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Making New Art Inspired by the Met's Collections with Google Glass

Neal Stimler, Digital Asset Specialist, Digital Media; and Gretchen Andrus Andrew, Artist

Posted: Thursday, February 6, 2014

«Fellow Google Glass Explorer Gretchen Andrus Andrew—a London-based artist and former Google employee—first contacted me via Twitter last October. She was aware of the Met's experimentation with Google Glass after reading my first post for Digital Underground, and was interested in meeting here at the Museum while she was visiting New York.»

I met Gretchen on a sun-filled day in The Charles Engelhard Court of The American Wing—one of the museum's reflective spaces, featuring American art, sculpture, and other decorative artworks using diverse media. As I approached the court, I discovered Gretchen wearing Google Glass and sketching in the galleries. I was immediately excited to be seeing the type of engagement that I anticipated would take place within the Museum using Google Glass: the study and reflection of the Met's collection as a means to make new art.

Gretchen uses Google Glass to record works that inspire her when visiting museums. She documents her working process of sketching and making notes, which contributes to the creation of her own paintings. While exploring Google Glass in the galleries, Gretchen and I shared an enriching conversation that spanned art history, her artistic practice, and our hopes for further integrating digital technologies into the museum experience. Gretchen was pleased that the Met was on the forefront of engaging digital technologies such as Google Glass, and was excited by our efforts here to understand the convergences between museums and digital media in contemporary life.

Gretchen exemplifies the type of constituent that museums immersed in the digital culture should work to inspire and connect with. I invited Gretchen to join me in making this a collaborative blog post, and am thrilled to have her participate here on Digital Underground.

From Gretchen:

The Metropolitan Museum of Art's mission includes "encouraging and developing the study of the fine arts" as a founding principle, and generations of artists have positioned themselves in their own cultural milieu by studying artworks in the Met's collection. Creating new artwork is one of many possible responses to the study of the fine arts, as well as a form of cultural resonance. As a contemporary artist, I consciously define my relationships to the works found in The Metropolitan Museum of Art.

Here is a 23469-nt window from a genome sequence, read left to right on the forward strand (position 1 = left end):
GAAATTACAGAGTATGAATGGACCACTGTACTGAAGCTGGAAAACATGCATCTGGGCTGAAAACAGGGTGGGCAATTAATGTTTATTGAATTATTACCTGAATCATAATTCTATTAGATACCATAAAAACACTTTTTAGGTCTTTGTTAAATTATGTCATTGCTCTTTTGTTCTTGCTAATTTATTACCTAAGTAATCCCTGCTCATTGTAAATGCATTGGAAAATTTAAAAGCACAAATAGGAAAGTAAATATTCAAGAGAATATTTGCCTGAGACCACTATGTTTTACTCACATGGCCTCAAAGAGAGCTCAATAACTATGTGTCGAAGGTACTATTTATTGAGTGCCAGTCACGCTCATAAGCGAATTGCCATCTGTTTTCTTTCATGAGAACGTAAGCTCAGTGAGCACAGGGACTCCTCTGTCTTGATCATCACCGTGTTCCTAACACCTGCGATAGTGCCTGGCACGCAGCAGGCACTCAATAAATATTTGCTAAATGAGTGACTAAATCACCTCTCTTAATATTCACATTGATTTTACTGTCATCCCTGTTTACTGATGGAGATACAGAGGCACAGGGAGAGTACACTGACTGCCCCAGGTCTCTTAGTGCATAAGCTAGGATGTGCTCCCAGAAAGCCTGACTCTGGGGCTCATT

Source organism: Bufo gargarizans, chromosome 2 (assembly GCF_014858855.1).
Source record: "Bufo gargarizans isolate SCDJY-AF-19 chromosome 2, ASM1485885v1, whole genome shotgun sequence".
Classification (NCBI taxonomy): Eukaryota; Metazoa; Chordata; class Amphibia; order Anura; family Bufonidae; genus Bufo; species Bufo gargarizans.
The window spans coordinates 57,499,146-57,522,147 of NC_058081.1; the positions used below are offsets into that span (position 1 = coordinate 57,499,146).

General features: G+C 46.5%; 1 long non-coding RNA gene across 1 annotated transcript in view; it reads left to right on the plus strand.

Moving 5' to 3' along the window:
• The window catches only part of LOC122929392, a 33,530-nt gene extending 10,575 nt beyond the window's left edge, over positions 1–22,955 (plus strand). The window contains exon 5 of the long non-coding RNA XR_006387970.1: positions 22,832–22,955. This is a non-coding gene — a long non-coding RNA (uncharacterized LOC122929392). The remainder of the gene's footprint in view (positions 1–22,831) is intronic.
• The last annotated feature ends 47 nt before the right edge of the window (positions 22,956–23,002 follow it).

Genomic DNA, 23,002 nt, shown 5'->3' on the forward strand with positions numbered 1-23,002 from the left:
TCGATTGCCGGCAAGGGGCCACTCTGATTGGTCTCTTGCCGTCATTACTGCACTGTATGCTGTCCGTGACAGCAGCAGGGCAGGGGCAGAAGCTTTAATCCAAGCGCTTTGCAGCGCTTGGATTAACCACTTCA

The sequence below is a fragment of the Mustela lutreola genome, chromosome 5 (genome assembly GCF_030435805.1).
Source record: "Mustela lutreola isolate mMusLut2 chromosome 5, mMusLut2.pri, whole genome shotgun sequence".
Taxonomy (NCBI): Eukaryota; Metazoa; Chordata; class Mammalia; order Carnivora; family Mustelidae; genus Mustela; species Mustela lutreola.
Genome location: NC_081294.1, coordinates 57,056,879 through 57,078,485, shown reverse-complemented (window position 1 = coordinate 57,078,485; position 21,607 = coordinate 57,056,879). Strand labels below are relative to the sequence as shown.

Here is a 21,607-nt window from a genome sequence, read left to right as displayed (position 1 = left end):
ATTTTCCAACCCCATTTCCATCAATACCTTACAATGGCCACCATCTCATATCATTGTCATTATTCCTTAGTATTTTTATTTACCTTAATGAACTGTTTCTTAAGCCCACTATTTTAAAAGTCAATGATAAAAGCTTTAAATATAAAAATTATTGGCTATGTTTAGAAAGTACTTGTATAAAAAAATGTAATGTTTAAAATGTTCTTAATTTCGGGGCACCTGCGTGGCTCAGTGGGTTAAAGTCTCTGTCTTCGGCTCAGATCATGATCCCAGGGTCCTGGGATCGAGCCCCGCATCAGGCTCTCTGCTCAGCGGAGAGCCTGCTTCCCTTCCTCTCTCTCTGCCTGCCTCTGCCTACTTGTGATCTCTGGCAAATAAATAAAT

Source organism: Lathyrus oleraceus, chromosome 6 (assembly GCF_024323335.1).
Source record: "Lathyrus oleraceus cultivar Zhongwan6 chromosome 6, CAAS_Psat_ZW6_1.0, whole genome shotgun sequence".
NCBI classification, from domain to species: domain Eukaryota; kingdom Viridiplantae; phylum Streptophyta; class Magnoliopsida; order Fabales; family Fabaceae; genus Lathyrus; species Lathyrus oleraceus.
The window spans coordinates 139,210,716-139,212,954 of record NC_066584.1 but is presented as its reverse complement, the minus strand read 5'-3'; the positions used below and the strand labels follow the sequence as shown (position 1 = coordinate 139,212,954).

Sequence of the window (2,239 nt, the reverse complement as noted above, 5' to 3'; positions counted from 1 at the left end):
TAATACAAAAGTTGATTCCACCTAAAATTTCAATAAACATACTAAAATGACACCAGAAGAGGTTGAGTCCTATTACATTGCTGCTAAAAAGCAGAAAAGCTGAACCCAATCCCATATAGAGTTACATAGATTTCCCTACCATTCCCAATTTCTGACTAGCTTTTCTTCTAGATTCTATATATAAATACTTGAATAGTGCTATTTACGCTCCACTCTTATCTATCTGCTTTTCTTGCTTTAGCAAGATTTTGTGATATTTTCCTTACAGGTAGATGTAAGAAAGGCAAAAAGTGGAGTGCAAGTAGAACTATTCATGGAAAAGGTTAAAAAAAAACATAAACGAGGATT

Avenue du Bois

Kees van Dongen (Dutch, 1877–1968). Avenue du Bois, ca. 1925. Oil on machine-primed canvas; 31 7/8 x 39 1/2 in. The Metropolitan Museum of Art, New York, Robert Lehman Collection, 1975 (1975.1.227). © 2011 Artists Rights Society (ARS), New York

When I walk through this Museum, I scan for inspiration. As an artist, I am here to learn, to record, to borrow, to gather inspiration from the art of history to use in my contemporary paintings. Using Google Glass I document colors, forms, and techniques in the Museum's collection to bring back into my studio. For me, the Met is a living museum; its collection has the potential for new life within my work.

As Neal previously mentioned, I brought Google Glass during a recent visit to the Met, and used the technology to capture images of a painting in The Robert Lehman Collection, Kees van Dongen's Avenue du Bois. I was drawn in particular to the man with a bowler hat in the lower right corner. Later, in my studio, I reviewed the content captured with Google Glass and began creating preliminary watercolor sketches inspired by van Dongen's figure.

Left: Kees van Dongen (Dutch, 1877–1968). Avenue du Bois (detail), ca. 1925. Oil on machine-primed canvas; 31 7/8 x 39 1/2 in. The Metropolitan Museum of Art, New York, Robert Lehman Collection, 1975 (1975.1.227). © 2011 Artists Rights Society (ARS), New York

I then transferred the sketches onto a primed cotton canvas using black charcoal. Inspired by the style of Edvard Munch, I created two figures in my composition related to the figure cited from the van Dongen. Once the major forms were drawn, I applied a deep Prussian blue–colored high-solvent oil paint with fluid brush strokes on the canvas. I tipped the canvas at critical points in the process, causing the pigment to cascade in a tonal wash over the picture. I continued to paint wet on wet, not allowing the previous layers to dry before adding new ones.